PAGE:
Pumpkin Pie, the “Old Fashioned” way


It’s Thanksgiving time again in Canada, and this year I decided to make my own pumpkin pie—from scratch. No canned pumpkin this year! Making a purée from roasted pumpkin is a bit of work, but I hoped it would be worth it. I found numerous recipes in my cookbooks and online, but settled on this version called “Suzanne’s Old Fashioned Pumpkin Pie” on Simply Recipes which seemed to be a simple classic.

My parents are sort of pumpkin pie experts and I served my pies at the Busse family Thanksgiving dinner, so the pressure was on. My sister out did herself, roasting a delicious turkey with all the fixins—including some really awesome gravy. After dinner I served my pie with some freshly whipped cream and these pumpkin pie connoisseurs tucked in, seeming to enjoy my home made version.

When prodded for a rating as they polished off desert, my father shrugged with a casual “8 out of 10,” saying, “I prefer a denser, more spicy custard.” My mother, on the other hand, thought it deserved a higher rating of 9/10, saying she enjoyed the lighter custard. Everyone else, including my niece who never eats pumpkin—or anything resembling a vegetable for that matter—loved it. The pie was a success, or was it?

This morning I awoke feeling deflated. 8 out of 10? What’s that, a B at best? Not good enough. I knew I could do better, so back to the books I went. After some considering various approaches, I decided to attempt the recipe from the Nov 2008 issue of Cooks Illustrated recipe Revisiting Pumpkin Pie (recipe below).

I’d love to post the recipe here for you, but CI doesn’t allow their recipes to be viewed online without a web subscriptions—even by magazine subscribers like me—so I’ll just give you some general hints. If you’re interested, let me know and I can lend you my copy of the magazine.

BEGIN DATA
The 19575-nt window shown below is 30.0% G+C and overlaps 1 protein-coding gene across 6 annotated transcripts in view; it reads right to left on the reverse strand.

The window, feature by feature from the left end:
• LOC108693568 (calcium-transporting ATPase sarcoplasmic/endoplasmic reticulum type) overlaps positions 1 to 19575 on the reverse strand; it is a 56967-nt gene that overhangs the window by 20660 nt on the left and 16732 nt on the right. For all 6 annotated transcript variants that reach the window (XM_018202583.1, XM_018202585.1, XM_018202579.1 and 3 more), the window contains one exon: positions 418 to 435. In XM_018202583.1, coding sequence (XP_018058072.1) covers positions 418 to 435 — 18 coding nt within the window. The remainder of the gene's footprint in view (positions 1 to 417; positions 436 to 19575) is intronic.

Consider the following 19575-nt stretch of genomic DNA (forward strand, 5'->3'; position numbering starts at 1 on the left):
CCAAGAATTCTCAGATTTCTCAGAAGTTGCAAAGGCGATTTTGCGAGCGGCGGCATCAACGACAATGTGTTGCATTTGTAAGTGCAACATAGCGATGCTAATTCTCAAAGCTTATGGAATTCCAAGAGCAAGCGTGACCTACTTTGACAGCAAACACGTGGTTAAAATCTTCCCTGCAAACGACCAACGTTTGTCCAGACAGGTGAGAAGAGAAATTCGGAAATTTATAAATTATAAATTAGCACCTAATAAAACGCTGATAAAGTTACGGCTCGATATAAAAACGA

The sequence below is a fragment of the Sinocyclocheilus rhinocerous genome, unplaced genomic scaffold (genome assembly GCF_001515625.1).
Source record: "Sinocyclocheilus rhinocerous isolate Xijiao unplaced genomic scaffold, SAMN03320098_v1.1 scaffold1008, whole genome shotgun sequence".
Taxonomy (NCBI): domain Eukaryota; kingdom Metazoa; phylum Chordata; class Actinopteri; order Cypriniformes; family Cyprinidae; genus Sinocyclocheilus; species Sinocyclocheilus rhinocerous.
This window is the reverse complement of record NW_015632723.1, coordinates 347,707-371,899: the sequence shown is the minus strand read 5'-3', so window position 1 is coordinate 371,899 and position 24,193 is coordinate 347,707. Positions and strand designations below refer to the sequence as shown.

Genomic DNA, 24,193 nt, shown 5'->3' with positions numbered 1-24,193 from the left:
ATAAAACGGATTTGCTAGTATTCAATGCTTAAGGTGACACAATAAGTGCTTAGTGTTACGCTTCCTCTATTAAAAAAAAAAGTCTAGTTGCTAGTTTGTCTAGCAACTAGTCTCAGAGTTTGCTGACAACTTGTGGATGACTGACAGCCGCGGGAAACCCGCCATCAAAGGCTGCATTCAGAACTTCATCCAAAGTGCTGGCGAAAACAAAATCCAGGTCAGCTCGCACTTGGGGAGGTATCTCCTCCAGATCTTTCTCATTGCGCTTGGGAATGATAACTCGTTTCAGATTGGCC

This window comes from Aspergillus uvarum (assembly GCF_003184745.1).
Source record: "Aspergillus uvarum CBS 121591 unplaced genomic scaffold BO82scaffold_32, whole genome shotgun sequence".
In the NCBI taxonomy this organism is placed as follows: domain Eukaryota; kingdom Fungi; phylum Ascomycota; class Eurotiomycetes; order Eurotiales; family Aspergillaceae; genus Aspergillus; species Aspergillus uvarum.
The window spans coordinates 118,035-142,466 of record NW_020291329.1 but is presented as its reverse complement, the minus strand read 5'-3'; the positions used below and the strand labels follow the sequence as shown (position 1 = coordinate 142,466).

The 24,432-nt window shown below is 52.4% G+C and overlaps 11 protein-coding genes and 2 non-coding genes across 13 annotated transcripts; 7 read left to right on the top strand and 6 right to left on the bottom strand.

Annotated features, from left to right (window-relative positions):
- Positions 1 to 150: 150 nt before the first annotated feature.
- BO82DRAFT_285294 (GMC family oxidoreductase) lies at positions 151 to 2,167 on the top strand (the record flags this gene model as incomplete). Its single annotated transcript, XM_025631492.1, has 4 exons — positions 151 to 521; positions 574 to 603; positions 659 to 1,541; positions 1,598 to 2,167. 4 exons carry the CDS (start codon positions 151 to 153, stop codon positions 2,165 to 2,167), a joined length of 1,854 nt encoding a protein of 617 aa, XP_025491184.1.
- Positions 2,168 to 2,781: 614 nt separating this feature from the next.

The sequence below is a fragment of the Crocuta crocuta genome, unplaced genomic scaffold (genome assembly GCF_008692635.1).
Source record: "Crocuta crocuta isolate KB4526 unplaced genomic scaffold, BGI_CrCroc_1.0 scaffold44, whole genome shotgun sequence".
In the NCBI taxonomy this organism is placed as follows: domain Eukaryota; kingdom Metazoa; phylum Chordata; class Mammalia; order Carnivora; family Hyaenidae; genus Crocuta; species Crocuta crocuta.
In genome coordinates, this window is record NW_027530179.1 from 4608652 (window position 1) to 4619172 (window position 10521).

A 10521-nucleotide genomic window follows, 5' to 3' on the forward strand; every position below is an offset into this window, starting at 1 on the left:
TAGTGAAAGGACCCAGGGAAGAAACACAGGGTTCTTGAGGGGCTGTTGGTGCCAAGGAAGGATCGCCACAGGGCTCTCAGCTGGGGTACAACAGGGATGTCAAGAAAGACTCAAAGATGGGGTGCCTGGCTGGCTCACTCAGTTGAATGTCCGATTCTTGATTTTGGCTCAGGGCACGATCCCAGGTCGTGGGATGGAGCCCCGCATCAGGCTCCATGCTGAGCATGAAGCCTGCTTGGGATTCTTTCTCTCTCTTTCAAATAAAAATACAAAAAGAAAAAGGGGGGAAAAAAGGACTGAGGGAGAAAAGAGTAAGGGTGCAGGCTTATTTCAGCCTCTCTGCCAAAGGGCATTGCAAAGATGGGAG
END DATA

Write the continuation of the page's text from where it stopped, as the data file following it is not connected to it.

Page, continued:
Cook’s Illustrated’s Francisco J. Roberts, who apparently experimented on hundreds of pies before settling on this recipe, claimed the secret to an intense pumpkin flavour was the addition of candied yams. Yup, sweet potatoes in pumpkin pie. Okay… He also suggested freshly grated ginger instead of powder and maple syrup with white sugar instead of brown sugar. His recipe also had a bit more egg yolks and salt plus a little vanilla extract, and used equal parts cream and whole milk, unlike the Simply Recipes version which called for only cream. But the CI version had no lemon rind, no cardamon and no clove. Uh-oh, will it spicy enough for my dad?


One interesting cooking technique in this recipe was simmering the pumpkin and yams on the stove top for 15 minutes to reduce and intensify the flavours and allow the spices to bloom. Makes sense to me. When mixed with the custard ingredients and strained, it leaves a silky smooth filling that is already warm. So, when poured into warm, pre-cooked pie shells, they can be baked at lower temperatures for less time, reducing the likelihood of curdling or grainy texture. This leaves a denser, smoother custard—which is what my dad was left wanting.